Raymond Lee Clifton, Plaintiff-appellant, v. Manfred R. Craig, Defendant-appellee, 924 F.2d 182 (10th Cir. 1991)Annotate this Case
Jan. 23, 1991
Raymond Lee Clifton, pro se.
D. Brad Bailey, Asst. U.S. Atty., State of Kan., Topeka, Kan., for defendant-appellee.
Before ANDERSON, TACHA, and BRORBY, Circuit Judges.
STEPHEN H. ANDERSON, Circuit Judge.
Raymond Lee Clifton, confined at the United States Penitentiary in Leavenworth, Kansas, during the times relevant to this action, appeals the district court's grant of summary judgment in favor of Manfred R. Craig, regional chaplain for the north central region of the Bureau of Prisons. We grant Clifton's motion to proceed in forma pauperis and affirm the decision of the district court.*
This case arises from Clifton's contention that Craig impermissibly interfered with his constitutional right to exercise his religious beliefs. Specifically, Clifton objected to Craig's refusal to permit the Church of Christ, of which Clifton is a member, to hold Sunday morning worship services apart from all other Christian groups. Clifton also claimed that, among other things, Craig unnecessarily interrupted or cancelled bible study classes, denied church members the use of the prison chapel, and refused to allow the church's lay volunteer leader into the prison.
After the district court granted Craig judgment as a matter of law, Clifton filed this pro se appeal, arguing that the summary judgment should be reversed primarily because the district court erred both in finding that certain facts were not in dispute and in applying the legal test for determining the reasonableness of the restrictions imposed on his free exercise of religion. In reviewing a summary judgment disposition, this court must "examine the record to determine if any genuine issue of material fact was in dispute; if not, the court must decide if the substantive law was correctly applied." Osgood v. State Farm Mut. Auto. Ins. Co., 848 F.2d 141, 143 (10th Cir. 1988).
Clifton first asserts that the court erroneously found that certain facts were not in dispute. His brief, however, is not responsive to the factual background laid out by the district court in its order of May 10, 1990, and it is on the facts outlined in the order that the judgment rests. " [T]he mere existence of some alleged factual dispute between the parties will not defeat an otherwise properly supported motion for summary judgment; the requirement is that there be no genuine issue of material fact." Anderson v. Liberty Lobby, Inc., 477 U.S. 242, 247-48, 106 S. Ct. 2505, 2510, 91 L. Ed. 2d 202 (1986) (emphasis in original); See generally 10A C. Wright, A. Miller, & M. Kane, Federal Practice and Procedure Sec. 2725 (1983). Thus, " [o]nly disputes over facts that might affect the outcome of the suit under the governing law will properly preclude the entry of summary judgment." Anderson v. Liberty Lobby, Inc., 477 U.S. at 248, 106 S. Ct. at 2510. In this case, the facts that Clifton disputes do not determine the outcome and, thus, are not material.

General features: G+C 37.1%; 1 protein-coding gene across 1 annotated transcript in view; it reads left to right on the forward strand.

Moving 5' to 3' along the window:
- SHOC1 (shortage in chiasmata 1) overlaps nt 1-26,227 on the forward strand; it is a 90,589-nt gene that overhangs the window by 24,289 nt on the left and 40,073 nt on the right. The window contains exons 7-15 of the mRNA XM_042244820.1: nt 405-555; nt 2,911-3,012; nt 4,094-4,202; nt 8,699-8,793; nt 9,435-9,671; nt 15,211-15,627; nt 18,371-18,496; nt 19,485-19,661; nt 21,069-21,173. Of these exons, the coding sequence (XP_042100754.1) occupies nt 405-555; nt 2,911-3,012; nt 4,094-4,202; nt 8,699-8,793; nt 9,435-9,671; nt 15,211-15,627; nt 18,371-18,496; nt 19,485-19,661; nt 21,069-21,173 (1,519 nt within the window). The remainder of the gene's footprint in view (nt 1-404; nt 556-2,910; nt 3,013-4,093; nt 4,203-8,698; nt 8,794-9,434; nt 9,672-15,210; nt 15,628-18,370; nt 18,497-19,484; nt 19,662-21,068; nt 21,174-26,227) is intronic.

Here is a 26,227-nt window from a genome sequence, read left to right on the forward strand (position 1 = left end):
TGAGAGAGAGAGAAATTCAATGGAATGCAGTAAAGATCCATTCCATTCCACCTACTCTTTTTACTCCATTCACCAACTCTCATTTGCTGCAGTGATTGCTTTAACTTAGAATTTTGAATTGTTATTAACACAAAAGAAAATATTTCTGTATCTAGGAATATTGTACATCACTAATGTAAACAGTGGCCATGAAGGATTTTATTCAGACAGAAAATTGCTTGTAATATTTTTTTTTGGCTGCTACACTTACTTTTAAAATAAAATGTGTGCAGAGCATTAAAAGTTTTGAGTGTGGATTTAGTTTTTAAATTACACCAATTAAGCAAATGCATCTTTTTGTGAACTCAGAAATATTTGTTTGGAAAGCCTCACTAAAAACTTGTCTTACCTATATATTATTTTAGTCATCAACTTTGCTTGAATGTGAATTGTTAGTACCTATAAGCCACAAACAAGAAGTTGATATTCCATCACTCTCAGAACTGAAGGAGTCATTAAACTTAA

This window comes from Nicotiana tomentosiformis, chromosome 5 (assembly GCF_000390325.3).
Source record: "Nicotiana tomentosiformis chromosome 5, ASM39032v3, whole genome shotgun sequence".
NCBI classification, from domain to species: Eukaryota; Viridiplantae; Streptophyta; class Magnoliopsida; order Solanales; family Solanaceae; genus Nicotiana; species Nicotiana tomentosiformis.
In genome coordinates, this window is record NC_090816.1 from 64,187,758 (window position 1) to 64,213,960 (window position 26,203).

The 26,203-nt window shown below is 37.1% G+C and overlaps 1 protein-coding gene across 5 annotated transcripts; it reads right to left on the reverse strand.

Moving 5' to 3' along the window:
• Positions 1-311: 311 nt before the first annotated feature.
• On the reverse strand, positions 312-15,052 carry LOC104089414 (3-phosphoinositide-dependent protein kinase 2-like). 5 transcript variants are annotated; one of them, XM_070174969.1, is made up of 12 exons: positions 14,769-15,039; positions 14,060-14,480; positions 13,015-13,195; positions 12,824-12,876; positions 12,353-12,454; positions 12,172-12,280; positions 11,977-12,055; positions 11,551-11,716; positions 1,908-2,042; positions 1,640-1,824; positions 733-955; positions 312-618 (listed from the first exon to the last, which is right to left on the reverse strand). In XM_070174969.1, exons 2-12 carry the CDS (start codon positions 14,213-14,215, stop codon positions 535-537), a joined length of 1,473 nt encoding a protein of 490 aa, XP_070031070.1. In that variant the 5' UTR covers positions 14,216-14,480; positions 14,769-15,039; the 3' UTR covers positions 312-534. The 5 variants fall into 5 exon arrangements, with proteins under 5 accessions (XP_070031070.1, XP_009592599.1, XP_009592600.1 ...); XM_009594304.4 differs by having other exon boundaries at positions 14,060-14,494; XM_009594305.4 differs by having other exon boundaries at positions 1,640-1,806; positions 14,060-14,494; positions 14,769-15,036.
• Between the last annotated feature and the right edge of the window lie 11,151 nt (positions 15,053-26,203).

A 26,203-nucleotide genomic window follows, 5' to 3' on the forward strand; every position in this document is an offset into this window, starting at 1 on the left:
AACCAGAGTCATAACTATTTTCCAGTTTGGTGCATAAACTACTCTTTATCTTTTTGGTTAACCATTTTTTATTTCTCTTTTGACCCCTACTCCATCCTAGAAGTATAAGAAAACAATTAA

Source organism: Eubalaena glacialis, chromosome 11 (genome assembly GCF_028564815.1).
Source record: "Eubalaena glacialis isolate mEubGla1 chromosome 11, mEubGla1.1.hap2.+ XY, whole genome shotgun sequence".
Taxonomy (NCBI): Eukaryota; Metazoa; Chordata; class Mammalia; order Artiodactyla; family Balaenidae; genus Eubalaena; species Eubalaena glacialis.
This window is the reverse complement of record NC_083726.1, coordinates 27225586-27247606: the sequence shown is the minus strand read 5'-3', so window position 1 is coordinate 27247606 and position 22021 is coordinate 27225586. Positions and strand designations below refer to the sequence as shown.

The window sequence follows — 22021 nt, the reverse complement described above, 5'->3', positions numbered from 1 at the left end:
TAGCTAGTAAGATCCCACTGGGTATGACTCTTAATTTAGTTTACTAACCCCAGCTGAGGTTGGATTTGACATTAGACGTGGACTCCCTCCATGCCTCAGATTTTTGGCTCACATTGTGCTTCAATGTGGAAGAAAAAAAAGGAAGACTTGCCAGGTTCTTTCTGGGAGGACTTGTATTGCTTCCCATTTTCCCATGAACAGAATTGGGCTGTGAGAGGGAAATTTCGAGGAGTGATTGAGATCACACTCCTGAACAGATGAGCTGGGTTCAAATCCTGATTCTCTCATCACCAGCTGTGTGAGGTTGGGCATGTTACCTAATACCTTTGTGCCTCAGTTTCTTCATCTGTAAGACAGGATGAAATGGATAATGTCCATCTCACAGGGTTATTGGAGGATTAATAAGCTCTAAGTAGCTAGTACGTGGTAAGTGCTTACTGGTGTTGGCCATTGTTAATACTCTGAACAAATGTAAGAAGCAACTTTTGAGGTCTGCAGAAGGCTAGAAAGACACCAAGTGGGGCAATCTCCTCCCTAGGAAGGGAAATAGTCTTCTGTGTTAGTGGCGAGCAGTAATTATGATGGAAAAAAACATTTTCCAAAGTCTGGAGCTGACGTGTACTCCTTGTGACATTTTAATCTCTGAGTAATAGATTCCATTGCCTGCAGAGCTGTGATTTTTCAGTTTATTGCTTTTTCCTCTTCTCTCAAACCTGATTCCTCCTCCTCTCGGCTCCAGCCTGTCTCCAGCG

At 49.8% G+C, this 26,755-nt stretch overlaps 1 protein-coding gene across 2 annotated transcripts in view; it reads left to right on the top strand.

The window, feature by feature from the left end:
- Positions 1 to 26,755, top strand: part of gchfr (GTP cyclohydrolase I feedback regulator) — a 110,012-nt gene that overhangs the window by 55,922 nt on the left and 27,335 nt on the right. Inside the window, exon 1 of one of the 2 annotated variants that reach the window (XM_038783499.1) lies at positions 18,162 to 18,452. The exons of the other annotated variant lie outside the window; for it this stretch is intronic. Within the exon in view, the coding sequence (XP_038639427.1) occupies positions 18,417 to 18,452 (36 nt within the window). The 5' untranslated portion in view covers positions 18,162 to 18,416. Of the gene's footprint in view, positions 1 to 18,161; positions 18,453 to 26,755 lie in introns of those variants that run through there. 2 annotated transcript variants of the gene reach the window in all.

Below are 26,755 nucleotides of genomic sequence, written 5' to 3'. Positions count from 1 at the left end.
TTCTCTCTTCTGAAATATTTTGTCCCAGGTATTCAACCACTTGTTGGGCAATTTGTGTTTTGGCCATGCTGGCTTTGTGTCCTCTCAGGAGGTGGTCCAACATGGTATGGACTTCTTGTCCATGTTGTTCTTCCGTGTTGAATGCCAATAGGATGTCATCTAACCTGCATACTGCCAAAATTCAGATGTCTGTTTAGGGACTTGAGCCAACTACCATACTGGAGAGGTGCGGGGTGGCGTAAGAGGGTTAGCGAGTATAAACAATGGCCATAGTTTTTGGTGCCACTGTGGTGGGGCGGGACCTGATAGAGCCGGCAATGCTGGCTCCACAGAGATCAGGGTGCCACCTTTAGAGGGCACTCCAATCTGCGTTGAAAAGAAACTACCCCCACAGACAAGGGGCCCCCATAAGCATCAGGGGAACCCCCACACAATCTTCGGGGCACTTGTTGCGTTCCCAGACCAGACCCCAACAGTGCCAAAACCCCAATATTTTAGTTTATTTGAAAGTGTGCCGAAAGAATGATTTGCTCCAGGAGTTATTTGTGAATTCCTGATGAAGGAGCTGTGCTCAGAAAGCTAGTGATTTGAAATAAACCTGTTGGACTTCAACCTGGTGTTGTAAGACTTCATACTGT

Further, the dispute over any material facts must be "genuine." That is, the party opposing the motion must present sufficient evidence in specific, factual form for a jury to return a verdict in that party's favor. Relying on mere allegations or denials in the pleadings will not do. Id. at 256, 106 S. Ct. at 2514. In this case, even assuming the facts disputed by Clifton were material, he has failed to present a sufficient factual basis to send the matter to a jury. A reasonable jury could not return a verdict in his favor.
Because we agree with the district court that no genuine issues of material fact are in dispute, we must next determine if the substantive law was correctly applied. The standard is clear. " [W]hen a prison regulation impinges on inmates' constitutional rights, the regulation is valid if it is reasonably related to legitimate penological interests." Turner v. Safley, 482 U.S. 78, 89, 107 S. Ct. 2254, 2261, 96 L. Ed. 2d 64 (1987). This standard gives corrections officials the necessary leeway to effectively confront the intractable difficulties of administering prison systems while, at the same time, it keeps the intrusion of the judiciary into such matters at a minimum. O'Lone v. Estate of Shabazz, 482 U.S. 342, 349-50, 107 S. Ct. 2400, 2404-05, 96 L. Ed. 2d 282 (1987).